So, Thomas Ridout appears to have at least four children alive at the time he made his will in 1732: Jeremiah, Thomas, Anne and John, but he made no mention of a wife and therefore it is probable that she had pre-deceased him. Thomas (a bachelor) had married Mary CRAY (a spinster) on the 14th April 1695 at St James’s, Duke’s Place; she was the daughter of Richard Cray. I found Thomas’s burial in Bunhill Fields: ‘Mr Ridout, Allgate, buried 6th June 1734; in a single grave, cost 13s 6d’ (ref: RG4/3978/102).
Since Thomas had been granted his Freedom of the City on the 6th March 1694/5 and the minimum age at this could be attained was twenty-one, he could not have been born later than 1674. Having been unable to find baptisms for Thomas and Mary’s children it was only possible to work, using a bit of logic, to calculate a rough idea of likely birth years.
A document, dated 1728 showed that Thomas Ridout, son of Thomas Ridout, cordwainer, had qualified for Freedom by virtue of having signed on as an apprentice with his father for a term of seven years from the 7th May 1712. If Thomas had been fourteen when he began his apprenticeship, and had to be at least twenty-one in 1728, he must have been born between 1698 and 1706. Thomas was listed as a shoemaker in Shoemaker Row in 1750 as was another shoemaker, James DAVIS. Together the men had a very successful business and I was surprised to see photographs of some of their fancy ladies shoes on the Internet; amazing to think that some pairs have survived nearly three centuries! Interestingly, Shoemaker Row was renamed Duke Street and later, Duke’s Place, the same street on which Porter Ridout lived a few years later. Thomas died in 1768 and left a will; I also found his burial in Bunhill Fields: ‘Mr Thomas Ridout from Shoreditch, buried 10th October 1768; in a vault, cost 14s 0d’ (ref: RG4/4633/91)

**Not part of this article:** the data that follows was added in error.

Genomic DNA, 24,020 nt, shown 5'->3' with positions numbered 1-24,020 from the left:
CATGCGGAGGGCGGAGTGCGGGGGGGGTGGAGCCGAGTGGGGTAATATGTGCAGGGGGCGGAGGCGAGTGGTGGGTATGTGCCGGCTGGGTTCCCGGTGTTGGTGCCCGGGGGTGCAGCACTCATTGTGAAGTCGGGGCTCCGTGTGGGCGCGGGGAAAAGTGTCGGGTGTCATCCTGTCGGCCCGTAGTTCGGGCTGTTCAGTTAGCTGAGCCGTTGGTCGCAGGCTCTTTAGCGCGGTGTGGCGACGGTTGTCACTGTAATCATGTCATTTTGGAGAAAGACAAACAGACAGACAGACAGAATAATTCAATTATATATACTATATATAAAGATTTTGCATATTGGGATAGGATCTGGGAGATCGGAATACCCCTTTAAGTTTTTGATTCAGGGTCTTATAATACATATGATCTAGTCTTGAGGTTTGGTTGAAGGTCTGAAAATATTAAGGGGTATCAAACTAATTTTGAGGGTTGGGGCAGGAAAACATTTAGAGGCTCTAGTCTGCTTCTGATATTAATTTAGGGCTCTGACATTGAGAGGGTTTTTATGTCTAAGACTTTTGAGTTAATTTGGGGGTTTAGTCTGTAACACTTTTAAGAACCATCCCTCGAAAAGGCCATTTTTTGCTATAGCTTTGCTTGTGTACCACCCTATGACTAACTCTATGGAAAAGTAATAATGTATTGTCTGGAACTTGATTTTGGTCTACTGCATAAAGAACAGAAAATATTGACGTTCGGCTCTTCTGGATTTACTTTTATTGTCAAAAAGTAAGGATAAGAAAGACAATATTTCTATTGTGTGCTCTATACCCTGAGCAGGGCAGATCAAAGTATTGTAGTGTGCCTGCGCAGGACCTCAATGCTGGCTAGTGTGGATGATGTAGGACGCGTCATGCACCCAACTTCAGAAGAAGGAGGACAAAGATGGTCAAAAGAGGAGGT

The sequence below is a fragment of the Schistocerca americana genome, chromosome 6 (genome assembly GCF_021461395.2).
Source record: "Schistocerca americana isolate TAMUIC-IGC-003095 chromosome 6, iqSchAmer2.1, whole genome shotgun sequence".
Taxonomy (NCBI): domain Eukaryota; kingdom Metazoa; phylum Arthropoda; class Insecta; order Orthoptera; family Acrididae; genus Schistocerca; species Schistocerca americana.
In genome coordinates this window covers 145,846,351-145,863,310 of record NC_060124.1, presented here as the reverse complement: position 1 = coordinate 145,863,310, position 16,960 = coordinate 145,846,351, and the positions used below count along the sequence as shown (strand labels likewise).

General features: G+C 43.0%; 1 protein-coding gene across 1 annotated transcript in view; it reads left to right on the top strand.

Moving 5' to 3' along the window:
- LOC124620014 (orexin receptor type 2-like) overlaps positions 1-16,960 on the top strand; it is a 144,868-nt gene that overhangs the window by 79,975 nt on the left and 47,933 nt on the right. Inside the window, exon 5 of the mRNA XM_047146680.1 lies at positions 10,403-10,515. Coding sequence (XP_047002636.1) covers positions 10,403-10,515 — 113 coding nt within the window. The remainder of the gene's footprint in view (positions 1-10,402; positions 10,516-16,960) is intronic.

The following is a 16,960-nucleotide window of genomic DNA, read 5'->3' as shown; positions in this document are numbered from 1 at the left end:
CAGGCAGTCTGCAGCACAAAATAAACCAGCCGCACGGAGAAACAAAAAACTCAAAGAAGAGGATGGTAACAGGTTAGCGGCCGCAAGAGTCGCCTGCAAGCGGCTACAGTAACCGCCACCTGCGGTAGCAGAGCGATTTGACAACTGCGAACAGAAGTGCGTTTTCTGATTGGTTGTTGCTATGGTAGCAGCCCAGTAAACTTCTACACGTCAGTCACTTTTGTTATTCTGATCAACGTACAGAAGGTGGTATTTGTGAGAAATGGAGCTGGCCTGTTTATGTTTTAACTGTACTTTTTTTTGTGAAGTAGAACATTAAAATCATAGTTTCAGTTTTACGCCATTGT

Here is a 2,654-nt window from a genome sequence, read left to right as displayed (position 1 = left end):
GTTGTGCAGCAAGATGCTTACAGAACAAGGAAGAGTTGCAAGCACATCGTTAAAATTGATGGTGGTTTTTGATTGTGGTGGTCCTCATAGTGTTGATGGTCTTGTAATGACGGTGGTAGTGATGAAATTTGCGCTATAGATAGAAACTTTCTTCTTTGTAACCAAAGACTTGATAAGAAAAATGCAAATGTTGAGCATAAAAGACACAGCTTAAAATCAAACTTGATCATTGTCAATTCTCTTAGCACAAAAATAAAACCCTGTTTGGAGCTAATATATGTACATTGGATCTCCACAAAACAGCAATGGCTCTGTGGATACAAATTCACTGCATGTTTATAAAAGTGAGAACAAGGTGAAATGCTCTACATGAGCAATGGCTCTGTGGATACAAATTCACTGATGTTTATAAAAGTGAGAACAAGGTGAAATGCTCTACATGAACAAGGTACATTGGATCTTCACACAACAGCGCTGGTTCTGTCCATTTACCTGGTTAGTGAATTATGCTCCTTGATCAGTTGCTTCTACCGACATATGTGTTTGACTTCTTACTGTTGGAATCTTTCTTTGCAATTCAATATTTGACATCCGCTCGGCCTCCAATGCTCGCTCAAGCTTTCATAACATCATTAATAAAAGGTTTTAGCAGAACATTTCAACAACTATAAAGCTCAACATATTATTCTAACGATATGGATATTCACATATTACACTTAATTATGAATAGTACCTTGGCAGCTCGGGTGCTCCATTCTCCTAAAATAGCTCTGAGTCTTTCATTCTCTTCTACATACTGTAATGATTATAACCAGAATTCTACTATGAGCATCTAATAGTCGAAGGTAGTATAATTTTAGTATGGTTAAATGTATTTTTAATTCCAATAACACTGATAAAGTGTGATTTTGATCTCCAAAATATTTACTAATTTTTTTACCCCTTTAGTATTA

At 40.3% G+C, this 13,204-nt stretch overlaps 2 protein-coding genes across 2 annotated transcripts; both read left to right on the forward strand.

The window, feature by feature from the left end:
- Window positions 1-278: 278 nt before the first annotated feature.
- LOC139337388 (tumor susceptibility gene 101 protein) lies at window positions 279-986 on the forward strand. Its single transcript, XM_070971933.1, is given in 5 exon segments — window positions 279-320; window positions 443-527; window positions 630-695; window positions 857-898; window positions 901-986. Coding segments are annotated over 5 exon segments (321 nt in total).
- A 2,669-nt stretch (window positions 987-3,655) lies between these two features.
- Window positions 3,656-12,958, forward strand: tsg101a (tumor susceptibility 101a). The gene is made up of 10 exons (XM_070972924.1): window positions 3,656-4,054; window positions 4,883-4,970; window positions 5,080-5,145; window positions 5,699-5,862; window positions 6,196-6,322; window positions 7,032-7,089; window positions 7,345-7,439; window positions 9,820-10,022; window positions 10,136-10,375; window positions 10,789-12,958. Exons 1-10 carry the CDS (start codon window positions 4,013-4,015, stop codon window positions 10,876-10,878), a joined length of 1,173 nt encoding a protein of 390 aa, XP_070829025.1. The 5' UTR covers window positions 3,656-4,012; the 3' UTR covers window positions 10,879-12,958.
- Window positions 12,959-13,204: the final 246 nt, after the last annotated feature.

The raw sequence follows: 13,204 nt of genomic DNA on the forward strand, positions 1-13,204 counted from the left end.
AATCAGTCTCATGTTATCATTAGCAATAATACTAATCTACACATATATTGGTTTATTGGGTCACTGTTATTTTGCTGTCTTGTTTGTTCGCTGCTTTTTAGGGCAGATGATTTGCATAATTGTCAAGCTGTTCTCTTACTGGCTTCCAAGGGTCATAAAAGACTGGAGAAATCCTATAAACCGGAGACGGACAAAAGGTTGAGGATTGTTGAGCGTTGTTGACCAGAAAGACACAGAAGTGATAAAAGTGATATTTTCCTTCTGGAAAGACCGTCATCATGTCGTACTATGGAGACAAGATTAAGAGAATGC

Thomas’s son John was under the age of twenty-one when Thomas made his will in 1732, therefore he could not have been born earlier than 1711. John died in 1741, a young man; he left a will and was buried in Bunhill Fields: ‘Mr Ridout from Bishopsgate buried on 30th November 1741; in a vault, cost 14s 0d’ (ref: RG4/3980/22).